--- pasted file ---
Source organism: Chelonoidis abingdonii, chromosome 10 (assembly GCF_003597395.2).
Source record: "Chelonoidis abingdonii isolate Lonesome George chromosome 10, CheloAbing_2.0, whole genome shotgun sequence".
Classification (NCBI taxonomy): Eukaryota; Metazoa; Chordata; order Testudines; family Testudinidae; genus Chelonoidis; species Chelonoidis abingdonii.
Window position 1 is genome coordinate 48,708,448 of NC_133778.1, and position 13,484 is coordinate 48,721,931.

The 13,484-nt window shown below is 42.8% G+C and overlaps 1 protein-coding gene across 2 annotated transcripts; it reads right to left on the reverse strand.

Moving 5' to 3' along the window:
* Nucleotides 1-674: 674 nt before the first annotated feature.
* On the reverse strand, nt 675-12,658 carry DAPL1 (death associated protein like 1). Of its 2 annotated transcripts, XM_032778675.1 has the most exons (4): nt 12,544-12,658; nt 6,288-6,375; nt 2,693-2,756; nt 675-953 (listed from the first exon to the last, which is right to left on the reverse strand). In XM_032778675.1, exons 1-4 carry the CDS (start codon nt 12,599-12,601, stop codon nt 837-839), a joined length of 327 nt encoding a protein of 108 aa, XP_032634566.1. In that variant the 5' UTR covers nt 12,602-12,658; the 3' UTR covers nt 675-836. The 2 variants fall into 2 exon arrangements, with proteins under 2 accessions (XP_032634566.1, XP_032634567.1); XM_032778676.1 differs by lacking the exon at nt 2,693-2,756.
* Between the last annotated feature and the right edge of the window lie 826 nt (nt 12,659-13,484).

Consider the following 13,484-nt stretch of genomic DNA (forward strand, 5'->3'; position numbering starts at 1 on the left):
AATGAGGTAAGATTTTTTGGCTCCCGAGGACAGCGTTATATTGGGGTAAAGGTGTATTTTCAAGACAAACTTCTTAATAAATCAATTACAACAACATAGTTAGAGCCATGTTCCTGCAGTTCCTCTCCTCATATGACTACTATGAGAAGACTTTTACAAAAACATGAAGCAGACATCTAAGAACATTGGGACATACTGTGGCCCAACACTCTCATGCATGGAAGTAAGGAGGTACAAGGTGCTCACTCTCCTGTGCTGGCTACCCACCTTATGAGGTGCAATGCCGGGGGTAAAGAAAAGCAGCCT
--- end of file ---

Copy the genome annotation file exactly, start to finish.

Source organism: Chelonoidis abingdonii, chromosome 10 (assembly GCF_003597395.2).
Source record: "Chelonoidis abingdonii isolate Lonesome George chromosome 10, CheloAbing_2.0, whole genome shotgun sequence".
Classification (NCBI taxonomy): Eukaryota; Metazoa; Chordata; order Testudines; family Testudinidae; genus Chelonoidis; species Chelonoidis abingdonii.
Window position 1 is genome coordinate 48,708,448 of NC_133778.1, and position 13,484 is coordinate 48,721,931.

The 13,484-nt window shown below is 42.8% G+C and overlaps 1 protein-coding gene across 2 annotated transcripts; it reads right to left on the reverse strand.

Moving 5' to 3' along the window:
* Nucleotides 1-674: 674 nt before the first annotated feature.
* On the reverse strand, nt 675-12,658 carry DAPL1 (death associated protein like 1). Of its 2 annotated transcripts, XM_032778675.1 has the most exons (4): nt 12,544-12,658; nt 6,288-6,375; nt 2,693-2,756; nt 675-953 (listed from the first exon to the last, which is right to left on the reverse strand). In XM_032778675.1, exons 1-4 carry the CDS (start codon nt 12,599-12,601, stop codon nt 837-839), a joined length of 327 nt encoding a protein of 108 aa, XP_032634566.1. In that variant the 5' UTR covers nt 12,602-12,658; the 3' UTR covers nt 675-836. The 2 variants fall into 2 exon arrangements, with proteins under 2 accessions (XP_032634566.1, XP_032634567.1); XM_032778676.1 differs by lacking the exon at nt 2,693-2,756.
* Between the last annotated feature and the right edge of the window lie 826 nt (nt 12,659-13,484).

Consider the following 13,484-nt stretch of genomic DNA (forward strand, 5'->3'; position numbering starts at 1 on the left):
AATGAGGTAAGATTTTTTGGCTCCCGAGGACAGCGTTATATTGGGGTAAAGGTGTATTTTCAAGACAAACTTCTTAATAAATCAATTACAACAACATAGTTAGAGCCATGTTCCTGCAGTTCCTCTCCTCATATGACTACTATGAGAAGACTTTTACAAAAACATGAAGCAGACATCTAAGAACATTGGGACATACTGTGGCCCAACACTCTCATGCATGGAAGTAAGGAGGTACAAGGTGCTCACTCTCCTGTGCTGGCTACCCACCTTATGAGGTGCAATGCCGGGGGTAAAGAAAAGCAGCCT